I've started going over to the senior center in town, where surprisingly they have a weaving room, which has accumulated a half dozen floor looms, most of which are sitting unused.  I thought I'd come hang out and see if I can lend a hand at getting the looms operational and in use.  One of the looms has had an abandoned cotton and linen warp sitting on it for a few years, so I fixed some errors and got it tensioned and weaving after a fashion.  I'm told it was to be a tablecloth.  I chose some various whites and off-whites and a turquoise accent to complete the windowpane check.

You can see one of the apron straps had frayed and finally broke, which we'll have to replace.  I'm wondering if anyone recognizes this loom.  It has an interesting side-tie-up system.  It's also missing its ratchet handle, which makes it difficult to tension, so I'm hoping we'll come across it and can get that back on once I get this warp woven off.  The loom will be pretty much impossible to use by someone without much grip strength.

Sunday, June 12, 2016

Cool colors for a hot project

Painting a warp for some gauze scarves in fine silk.

Monday, June 6, 2016

Master-inspired palette

The artist-inspired pallette I used a couple posts ago resulted in this double weave and sprang piece. The painting from which I took the colors is "The Pink Cloud" by the neo-impressionist Henri-Edmond Cross.

The scale is really too large for my taste.  The fabric is about a yard high and even bigger in the width.  I'm not sure what I'm going to do with it.

...but whatever I decide, I do have a series of coordinating scarves to go with it.

Sunday, May 29, 2016

Off the Loom

Throw blankets, off the loom and wet-finished.  Going up in my Etsy shop.

Tuesday, May 24, 2016

Color Challenged

A project for my color study group, where we each picked an artist "Master" to study.  I chose the impressionist painter Henri-Edmond Cross.  His work certainly has me putting together combinations of colors I would not have thought to try before!

Sunday, May 8, 2016

Another Dye Day

Yesterday was the third annual Fiber Day I've participated in at the Huntington Library and Gardens.  Weavers and spinners were there demonstrating, as well as us dyers.  The dyeing we do at this event feature dyestuffs from plant materials.  This year I tried dyeing with kamala (Mallotus philippensis) and indigo (Indigofera tinctoria).

Top row, kamala on wool premordanted with (left to right) iron, copper and alum.  Bottom row, left to right, indigo on unmordanted wool, and indigo overdip on the same three kamala-dyed as above.  The indigo was such a strong color it overpowered the yellows, so I got teals instead of the greens I was after, but still pretty.

Tuesday, May 3, 2016

Late on the Loom

Some stash-busting throw blankets in a color-and-weave star pattern.

Sunday, May 1, 2016

Reception - Uncommon Threads

There was a nice turnout for the reception for the Uncommon Threads exhibit.  Thanks to all who showed up.

There was food and drink and lots of great fiber art.  If you missed it, the exhibit is still up through May 14 at San Fernando Valley Arts and Cultural Center, 18312 Oxnard St in Tarzana, Tue-Sat 11-5.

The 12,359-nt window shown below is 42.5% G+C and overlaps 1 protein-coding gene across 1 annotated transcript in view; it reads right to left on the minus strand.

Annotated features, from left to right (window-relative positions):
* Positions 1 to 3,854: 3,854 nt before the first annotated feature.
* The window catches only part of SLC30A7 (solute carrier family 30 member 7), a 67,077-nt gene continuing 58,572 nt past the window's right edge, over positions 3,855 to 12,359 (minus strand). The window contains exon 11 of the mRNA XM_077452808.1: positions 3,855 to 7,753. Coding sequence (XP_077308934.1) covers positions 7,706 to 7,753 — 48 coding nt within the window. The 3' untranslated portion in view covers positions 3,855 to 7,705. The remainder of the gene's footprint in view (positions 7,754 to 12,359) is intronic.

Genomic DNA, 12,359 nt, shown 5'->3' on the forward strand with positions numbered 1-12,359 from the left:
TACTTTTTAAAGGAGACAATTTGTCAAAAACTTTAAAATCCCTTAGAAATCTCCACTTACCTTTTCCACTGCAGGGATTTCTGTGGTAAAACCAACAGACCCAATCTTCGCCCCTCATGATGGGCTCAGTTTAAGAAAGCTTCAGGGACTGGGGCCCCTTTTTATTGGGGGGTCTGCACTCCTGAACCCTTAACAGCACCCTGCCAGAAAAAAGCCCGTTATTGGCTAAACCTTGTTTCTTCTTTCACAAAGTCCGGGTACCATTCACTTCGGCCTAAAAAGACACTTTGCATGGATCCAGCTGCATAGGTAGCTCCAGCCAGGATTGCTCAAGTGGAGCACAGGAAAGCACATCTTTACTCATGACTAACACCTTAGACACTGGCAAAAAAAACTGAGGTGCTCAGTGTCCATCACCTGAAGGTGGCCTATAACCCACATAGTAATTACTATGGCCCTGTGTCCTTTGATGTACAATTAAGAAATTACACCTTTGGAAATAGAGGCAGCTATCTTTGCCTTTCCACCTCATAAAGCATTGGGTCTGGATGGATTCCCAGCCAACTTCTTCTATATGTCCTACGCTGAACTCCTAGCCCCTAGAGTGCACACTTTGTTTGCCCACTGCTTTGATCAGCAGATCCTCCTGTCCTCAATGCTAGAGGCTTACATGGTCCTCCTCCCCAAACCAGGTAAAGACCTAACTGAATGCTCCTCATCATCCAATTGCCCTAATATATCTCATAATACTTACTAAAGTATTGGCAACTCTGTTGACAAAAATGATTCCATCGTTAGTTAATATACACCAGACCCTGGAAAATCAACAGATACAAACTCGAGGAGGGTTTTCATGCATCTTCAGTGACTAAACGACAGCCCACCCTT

Thursday, April 28, 2016

Uncommon Threads exhibit in Tarzana, CA

Artists' Reception April 30, 2016 5:00 - 7:00 pm
San Fernando Valley Arts & Cultural Center
18312 Oxnard St., Tarzana, CA

Samples of my work included in this exhibit:

Tuesday, April 26, 2016

Uncommon Threads - It's Up!

Some action shots from hanging the exhibit at SFVACC.

We had a nice-sized set of walls to cover.
Plenty of Southern California Handweavers' Guild members contributed a diverse variety of pieces to show in the exhibit.
Now on exhibit through May 14, 2016
Uncommon Threads

at San Fernando Valley Arts & Cultural Center
18312 Oxnard Street, Tarzana, CA
Tue-Sat 11-5

Sunday, April 24, 2016

Newwwww Shoooooelaces!

Great news for those of us who use a shoelace method for tying onto the front apron!  Nadine Sanders, aka The Singing Weaver, is once again offering flat braided polyester shoelaces.  I was getting pretty concerned since I was unable to find these at a decent price and mine were starting to wear out (not to mention a couple I've accidentally cut - oops!), so I'm glad to see she has brought them back.  My order of 40 laces arrived earlier this week.

The "shoestrings", along with her booklet "Warping on A Shoestring", are available at Nadine's site singingweaver.com.

Monday, April 18, 2016

LA Yarn Crawl Days

I spent a couple hours last Thursday and again Saturday afternoon demonstrating sprang at The Knitting Tree L.A. in Culver City, during the L.A. County Yarn Crawl.  The pretty rainbowy yarn is a skein I bought at the shop.

Monday, April 11, 2016

CNCH 2017

Now that CNCH 2016 is behind us ... it's official:  I'll be teaching at next year's CNCH 2017.  I'm so excited that it's going to be held at Asilomar Conference Grounds again next year!

I'll be teaching "The Unwoven Warp: Layering Sprang on Woven Cloth".  Keep the dates in mind; this is a wonderful retreat-like conference in a lovely Pacific coastal setting, and I'm sure there will be plenty of exciting workshops on offer.

Home again from CNCH 2016 Modesto

I just got home from a weekend at another great CNCH, the Conference of Northern California Handweavers, where I took a one-and-a-half day workshop on doup leno with Patrice George.  What a fun class, in which I learned a different setup than the one I've been using, where the doups are hung from the top heddle bar vs. coming up from the bottom.  In the photo you can see the shed I was getting on my little table loom.  The advantage is that it uses only one harness instead of the 2-harness combination as I've been doing.  I foresee some experiments now to see which system is going to work best for me.

Patrice had us doing some warp substitution, rethreading and resleying to try out different effects.  Check out a couple of the funky knitting yarns I was playing with.  Quite freeing weaving!